Facebook and the Biden administration engaged in an increasingly rancorous back and forth over the weekend after the administration denounced the social media giant for spreading misinformation about the COVID-19 vaccines.
On Sunday, the surgeon general, Vivek Murthy, reiterated warnings that false stories about the vaccines had become a dangerous health hazard.
“These platforms have to recognize they’ve played a major role in the increase in speed and scale with which misinformation is spreading,” Murthy said Sunday on CNN.
In a blog post Saturday, Facebook called for the administration to stop “finger-pointing” and laid out what it had done to encourage users to get vaccinated. The social network also detailed how it had clamped down on lies about the vaccines, which officials have said led people to refuse to be vaccinated.
“The Biden administration has chosen to blame a handful of American social media companies,” Guy Rosen, Facebook’s vice president of integrity, said in the post. “The fact is that vaccine acceptance among Facebook users in the U.S. has increased.”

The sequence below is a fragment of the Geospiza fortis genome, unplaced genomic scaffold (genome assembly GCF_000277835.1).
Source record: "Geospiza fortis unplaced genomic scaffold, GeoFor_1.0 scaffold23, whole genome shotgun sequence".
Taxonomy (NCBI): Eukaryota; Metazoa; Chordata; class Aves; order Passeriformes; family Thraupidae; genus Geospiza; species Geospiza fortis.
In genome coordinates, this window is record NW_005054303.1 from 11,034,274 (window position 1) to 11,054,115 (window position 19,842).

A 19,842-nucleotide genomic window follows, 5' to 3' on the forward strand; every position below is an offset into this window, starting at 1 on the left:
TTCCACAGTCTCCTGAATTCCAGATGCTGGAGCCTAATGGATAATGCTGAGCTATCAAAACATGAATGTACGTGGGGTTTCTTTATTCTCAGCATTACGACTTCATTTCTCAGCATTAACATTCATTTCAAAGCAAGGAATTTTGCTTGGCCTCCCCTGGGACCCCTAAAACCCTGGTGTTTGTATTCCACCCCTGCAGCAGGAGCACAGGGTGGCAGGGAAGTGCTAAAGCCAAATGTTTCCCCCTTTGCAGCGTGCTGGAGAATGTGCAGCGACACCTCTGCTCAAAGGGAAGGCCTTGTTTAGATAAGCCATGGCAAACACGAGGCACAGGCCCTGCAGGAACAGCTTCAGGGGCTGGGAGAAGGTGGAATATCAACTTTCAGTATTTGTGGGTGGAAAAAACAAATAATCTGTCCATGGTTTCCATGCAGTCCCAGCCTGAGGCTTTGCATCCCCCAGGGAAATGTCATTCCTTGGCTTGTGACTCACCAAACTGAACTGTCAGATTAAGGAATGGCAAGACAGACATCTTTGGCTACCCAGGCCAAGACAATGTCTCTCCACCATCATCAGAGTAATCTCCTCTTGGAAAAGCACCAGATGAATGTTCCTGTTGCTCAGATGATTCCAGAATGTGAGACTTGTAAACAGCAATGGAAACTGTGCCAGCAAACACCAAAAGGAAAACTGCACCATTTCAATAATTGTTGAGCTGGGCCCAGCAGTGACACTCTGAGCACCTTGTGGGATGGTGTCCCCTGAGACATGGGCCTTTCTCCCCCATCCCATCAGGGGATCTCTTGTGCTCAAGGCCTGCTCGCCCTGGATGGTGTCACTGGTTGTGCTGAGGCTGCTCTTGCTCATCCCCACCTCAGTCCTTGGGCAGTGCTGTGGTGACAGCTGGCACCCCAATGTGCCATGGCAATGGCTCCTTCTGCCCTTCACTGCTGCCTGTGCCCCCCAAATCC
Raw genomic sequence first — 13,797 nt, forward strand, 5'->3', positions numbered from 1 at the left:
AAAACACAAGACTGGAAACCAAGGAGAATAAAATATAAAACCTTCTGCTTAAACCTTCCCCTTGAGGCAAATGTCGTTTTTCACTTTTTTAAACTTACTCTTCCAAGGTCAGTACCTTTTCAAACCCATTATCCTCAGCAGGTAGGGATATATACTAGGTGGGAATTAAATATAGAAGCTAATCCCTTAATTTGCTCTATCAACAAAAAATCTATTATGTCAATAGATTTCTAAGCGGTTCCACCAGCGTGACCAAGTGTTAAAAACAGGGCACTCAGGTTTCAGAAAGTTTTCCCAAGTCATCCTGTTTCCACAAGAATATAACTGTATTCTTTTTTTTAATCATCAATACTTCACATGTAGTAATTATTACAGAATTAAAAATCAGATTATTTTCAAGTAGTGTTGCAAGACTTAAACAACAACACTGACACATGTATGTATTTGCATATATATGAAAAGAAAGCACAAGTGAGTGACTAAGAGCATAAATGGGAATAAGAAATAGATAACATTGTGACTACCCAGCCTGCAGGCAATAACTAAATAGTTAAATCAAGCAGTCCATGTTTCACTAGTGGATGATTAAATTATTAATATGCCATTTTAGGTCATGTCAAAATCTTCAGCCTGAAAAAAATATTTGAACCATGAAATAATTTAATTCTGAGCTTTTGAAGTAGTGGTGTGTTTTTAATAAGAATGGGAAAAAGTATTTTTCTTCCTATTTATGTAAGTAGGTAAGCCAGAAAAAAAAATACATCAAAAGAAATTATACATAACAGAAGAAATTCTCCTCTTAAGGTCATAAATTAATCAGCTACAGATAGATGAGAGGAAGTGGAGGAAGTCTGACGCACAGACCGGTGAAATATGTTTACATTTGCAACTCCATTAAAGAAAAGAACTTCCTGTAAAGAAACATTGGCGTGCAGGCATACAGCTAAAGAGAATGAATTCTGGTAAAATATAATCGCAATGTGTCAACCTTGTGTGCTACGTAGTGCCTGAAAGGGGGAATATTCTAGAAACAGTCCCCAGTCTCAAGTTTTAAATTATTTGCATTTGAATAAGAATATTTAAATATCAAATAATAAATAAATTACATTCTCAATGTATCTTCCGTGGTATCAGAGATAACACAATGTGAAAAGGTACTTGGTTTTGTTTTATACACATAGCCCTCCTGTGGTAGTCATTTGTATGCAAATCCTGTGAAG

Rosen added that the company’s data showed that 85% of its U.S. users had been or wanted to be vaccinated against the coronavirus. While President Joe Biden had set a goal of getting 70% of Americans vaccinated by July 4, which the White House fell short of, “Facebook is not the reason this goal was missed,” Rosen said.
Facebook’s response followed a forceful condemnation of the company by Biden. When asked Friday about the role of social media in influencing vaccinations, Biden declared in unusually strong language that the platforms were “killing people.”
Other White House officials have also been vocal about how social media has amplified vaccine lies. On Thursday, Murthy accused social media companies of not having done enough to stop the spread of dangerous health misinformation. On Friday, Jen Psaki, the White House press secretary, also called out misinformation “that is leading to people not taking the vaccine.”
The White House declined to comment on Facebook’s blog post Saturday.
In recent months, Facebook has taken steps against anti-vaccination ads and misstatements about the vaccines. But online misinformation about the vaccines has not been eradicated.
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